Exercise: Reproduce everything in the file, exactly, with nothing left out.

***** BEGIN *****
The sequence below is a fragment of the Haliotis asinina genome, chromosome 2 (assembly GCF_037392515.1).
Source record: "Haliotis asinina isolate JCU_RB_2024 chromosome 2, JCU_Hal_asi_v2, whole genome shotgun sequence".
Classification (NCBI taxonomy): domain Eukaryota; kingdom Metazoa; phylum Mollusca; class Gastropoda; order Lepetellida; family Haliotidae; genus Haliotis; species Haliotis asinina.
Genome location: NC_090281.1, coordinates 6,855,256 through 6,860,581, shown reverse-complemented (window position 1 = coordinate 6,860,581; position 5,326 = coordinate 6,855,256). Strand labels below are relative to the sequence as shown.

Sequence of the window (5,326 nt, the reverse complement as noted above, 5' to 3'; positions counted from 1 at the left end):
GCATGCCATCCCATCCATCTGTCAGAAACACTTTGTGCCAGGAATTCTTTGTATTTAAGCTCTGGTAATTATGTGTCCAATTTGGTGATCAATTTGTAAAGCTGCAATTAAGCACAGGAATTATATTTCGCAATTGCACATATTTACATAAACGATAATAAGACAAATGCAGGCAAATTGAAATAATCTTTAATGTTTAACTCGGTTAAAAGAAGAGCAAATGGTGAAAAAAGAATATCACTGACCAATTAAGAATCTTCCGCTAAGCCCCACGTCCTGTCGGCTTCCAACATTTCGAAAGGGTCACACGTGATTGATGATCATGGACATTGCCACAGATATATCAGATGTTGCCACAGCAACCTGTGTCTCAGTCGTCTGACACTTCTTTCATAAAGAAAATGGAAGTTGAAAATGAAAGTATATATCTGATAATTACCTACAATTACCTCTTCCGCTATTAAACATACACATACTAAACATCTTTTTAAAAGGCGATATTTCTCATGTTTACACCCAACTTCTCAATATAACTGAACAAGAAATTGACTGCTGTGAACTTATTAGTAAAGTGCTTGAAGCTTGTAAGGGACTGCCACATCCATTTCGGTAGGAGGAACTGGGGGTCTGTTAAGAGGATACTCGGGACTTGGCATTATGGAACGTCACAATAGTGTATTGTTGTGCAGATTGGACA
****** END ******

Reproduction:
The sequence below is a fragment of the Haliotis asinina genome, chromosome 2 (assembly GCF_037392515.1).
Source record: "Haliotis asinina isolate JCU_RB_2024 chromosome 2, JCU_Hal_asi_v2, whole genome shotgun sequence".
Classification (NCBI taxonomy): domain Eukaryota; kingdom Metazoa; phylum Mollusca; class Gastropoda; order Lepetellida; family Haliotidae; genus Haliotis; species Haliotis asinina.
Genome location: NC_090281.1, coordinates 6,855,256 through 6,860,581, shown reverse-complemented (window position 1 = coordinate 6,860,581; position 5,326 = coordinate 6,855,256). Strand labels below are relative to the sequence as shown.

Sequence of the window (5,326 nt, the reverse complement as noted above, 5' to 3'; positions counted from 1 at the left end):
GCATGCCATCCCATCCATCTGTCAGAAACACTTTGTGCCAGGAATTCTTTGTATTTAAGCTCTGGTAATTATGTGTCCAATTTGGTGATCAATTTGTAAAGCTGCAATTAAGCACAGGAATTATATTTCGCAATTGCACATATTTACATAAACGATAATAAGACAAATGCAGGCAAATTGAAATAATCTTTAATGTTTAACTCGGTTAAAAGAAGAGCAAATGGTGAAAAAAGAATATCACTGACCAATTAAGAATCTTCCGCTAAGCCCCACGTCCTGTCGGCTTCCAACATTTCGAAAGGGTCACACGTGATTGATGATCATGGACATTGCCACAGATATATCAGATGTTGCCACAGCAACCTGTGTCTCAGTCGTCTGACACTTCTTTCATAAAGAAAATGGAAGTTGAAAATGAAAGTATATATCTGATAATTACCTACAATTACCTCTTCCGCTATTAAACATACACATACTAAACATCTTTTTAAAAGGCGATATTTCTCATGTTTACACCCAACTTCTCAATATAACTGAACAAGAAATTGACTGCTGTGAACTTATTAGTAAAGTGCTTGAAGCTTGTAAGGGACTGCCACATCCATTTCGGTAGGAGGAACTGGGGGTCTGTTAAGAGGATACTCGGGACTTGGCATTATGGAACGTCACAATAGTGTATTGTTGTGCAGATTGGACA